1. A stop sign indicates to make a complete stop and yield the right-of-way to other traffic (unless you’re at an all-way stop) and pedestrians in crosswalks.

  2. A yield sign indicates yield the right-of-way to other traffic and pedestrians in crosswalks.

  3. An all-way stop is an intersection with stop signs on all intersecting streets. All vehicles and bicycles must come to a complete stop at the stop line (in accordance with the law on Running a Stop Sign). The vehicles/bicycles arriving at the intersection depart in the order they arrived (first-come first-serve). If two vehicles/bicycles arrive at the same time, the vehicle/bicycle on the left must yield the right-of-way. If three vehicles/bicycles arrive at the same time, the vehicle/bicycle that isn’t oncoming to another vehicle/bicycle must yield the right-of-way. If four vehicles/bicycles arrive at the same time, they are to coordinate with each other to determine who goes first. If two oncoming vehicles/bicycles arrive at the same time and one is turning left and one is going straight or turning right, the vehicle turning left must yield the right-of-way. If three vehicles/bicycles arrive at the same time and one of the oncoming vehicles is turning left and the other going straight or turning right, the oncoming vehicle turning right or going straight may go first, then the oncoming vehicle turning left, and then the vehicle which has no oncoming vehicles.

  4. The rules listed in this section may be altered dependent on intersection situation. This can be indicated by road markings and signage such as ‘OPPOSING TRAFFIC DOES NOT STOP’ or ‘EXCEPT RIGHT TURN’, etc.

§ 5. Uncontrolled intersection rules

  1. At an intersection without signage, signals, or employees, the vehicle/bicycle on the left must yield the right-of-way to the vehicle/bicycle on the right unless it is a T-intersection. When three vehicles/bicycles arrive at the same time, the vehicle/bicycle that isn’t oncoming to another vehicle/bicycle must yield the right-of-way. When four vehicles/bicycles arrive at the same time, they are to coordinate with each other to determine who goes first.

  2. Vehicles and bicycles turning left or making a u-turn must always yield to oncoming traffic.

  3. A vehicle or bicycle turning left or making a u-turn must yield the right-of-way to a vehicle/bicycle turning right onto the same street.

  4. The terminating road at a T-intersection must yield the right-of-way to the through traffic.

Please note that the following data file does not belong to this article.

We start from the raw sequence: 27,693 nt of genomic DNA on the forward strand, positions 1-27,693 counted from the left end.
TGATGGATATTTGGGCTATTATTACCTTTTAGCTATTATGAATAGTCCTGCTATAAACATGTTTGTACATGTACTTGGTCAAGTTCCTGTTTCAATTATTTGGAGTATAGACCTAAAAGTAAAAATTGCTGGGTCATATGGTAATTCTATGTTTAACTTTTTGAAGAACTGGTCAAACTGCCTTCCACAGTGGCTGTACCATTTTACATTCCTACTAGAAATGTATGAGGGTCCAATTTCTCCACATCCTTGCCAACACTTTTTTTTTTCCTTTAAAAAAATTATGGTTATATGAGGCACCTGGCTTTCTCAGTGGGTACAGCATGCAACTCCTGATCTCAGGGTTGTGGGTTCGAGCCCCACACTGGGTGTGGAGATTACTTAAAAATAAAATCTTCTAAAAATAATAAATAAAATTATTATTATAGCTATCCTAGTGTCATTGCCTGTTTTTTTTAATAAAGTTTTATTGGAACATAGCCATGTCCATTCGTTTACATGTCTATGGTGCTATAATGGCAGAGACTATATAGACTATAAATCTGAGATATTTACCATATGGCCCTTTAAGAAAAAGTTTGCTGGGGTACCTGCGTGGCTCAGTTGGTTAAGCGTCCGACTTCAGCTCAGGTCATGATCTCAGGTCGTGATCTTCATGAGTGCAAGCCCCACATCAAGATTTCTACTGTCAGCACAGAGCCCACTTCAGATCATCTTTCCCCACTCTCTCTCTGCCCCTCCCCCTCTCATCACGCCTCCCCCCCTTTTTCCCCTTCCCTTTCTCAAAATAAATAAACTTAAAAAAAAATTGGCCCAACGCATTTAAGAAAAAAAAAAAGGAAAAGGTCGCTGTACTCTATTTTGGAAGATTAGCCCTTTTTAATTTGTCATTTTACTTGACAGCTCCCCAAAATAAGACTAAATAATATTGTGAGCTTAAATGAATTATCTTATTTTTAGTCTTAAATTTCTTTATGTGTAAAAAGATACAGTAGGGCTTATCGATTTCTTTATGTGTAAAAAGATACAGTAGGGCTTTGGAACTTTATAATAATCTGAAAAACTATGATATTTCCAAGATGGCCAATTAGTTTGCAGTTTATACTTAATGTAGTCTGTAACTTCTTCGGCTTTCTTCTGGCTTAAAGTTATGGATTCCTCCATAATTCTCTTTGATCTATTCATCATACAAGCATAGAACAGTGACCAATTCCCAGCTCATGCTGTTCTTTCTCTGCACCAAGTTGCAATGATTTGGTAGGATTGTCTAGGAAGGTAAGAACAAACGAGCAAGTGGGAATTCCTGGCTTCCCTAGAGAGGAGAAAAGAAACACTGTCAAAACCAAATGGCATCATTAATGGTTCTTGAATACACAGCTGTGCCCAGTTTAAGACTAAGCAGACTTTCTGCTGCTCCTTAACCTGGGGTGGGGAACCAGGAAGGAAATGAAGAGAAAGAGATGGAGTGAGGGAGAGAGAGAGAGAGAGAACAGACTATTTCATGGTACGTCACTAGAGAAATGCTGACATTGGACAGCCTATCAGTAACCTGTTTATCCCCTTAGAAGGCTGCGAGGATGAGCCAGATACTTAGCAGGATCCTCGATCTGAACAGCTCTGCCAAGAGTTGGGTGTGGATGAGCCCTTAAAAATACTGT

5. Vehicles and bicycles must yield the right-of-way to traffic on a road with more lanes.

  6. Merging vehicles and bicycles must yield the right-of-way unless it’s a Department of Transportation bus which is merging out of a bus stop, whereby vehicles must make way for the bus to merge.

  7. Vehicles and bicycles coming from a road that isn’t paved with concrete, asphalt, or other stone-like materials must yield the right-of-way (if the road they are entering is paved).

  8. Vehicles/bicycles crossing over a sunken curbstone/sidewalk must yield the right-of-way to any pedestrians and traffic. Pedestrians on sidewalks always have the right-of-way. In any area marked to be designated for the purposes of pedestrians or cyclists, other vehicles/bicycles must yield accordingly.

  9. Vehicles/bicycles approaching an omnisided blockage on the road that they must pass by swerving out into oncoming traffic must yield the right-of-way to oncoming traffic. Rules of merging also apply.

  10. The first vehicle/bicycle to arrive at a bisided blockage on the road that they must pass by swerving out into oncoming traffic shall have the right-of-way over a vehicle which arrives later. When the situation is unclear or two vehicles arrive at the same time, the two vehicles/bicycles must coordinate with each other to waive their right-of-way.

  11. Vehicles entering the roadway from a parking spot shall yield the right-of-way to other vehicles already on the roadway.

  12. The above rules in this section shall not only count for uncontrolled intersections but also any other traffic situation which requires two vehicles/bicycles to cross over conflicting points where there are no signals, employees, or traffic signs to manage such action.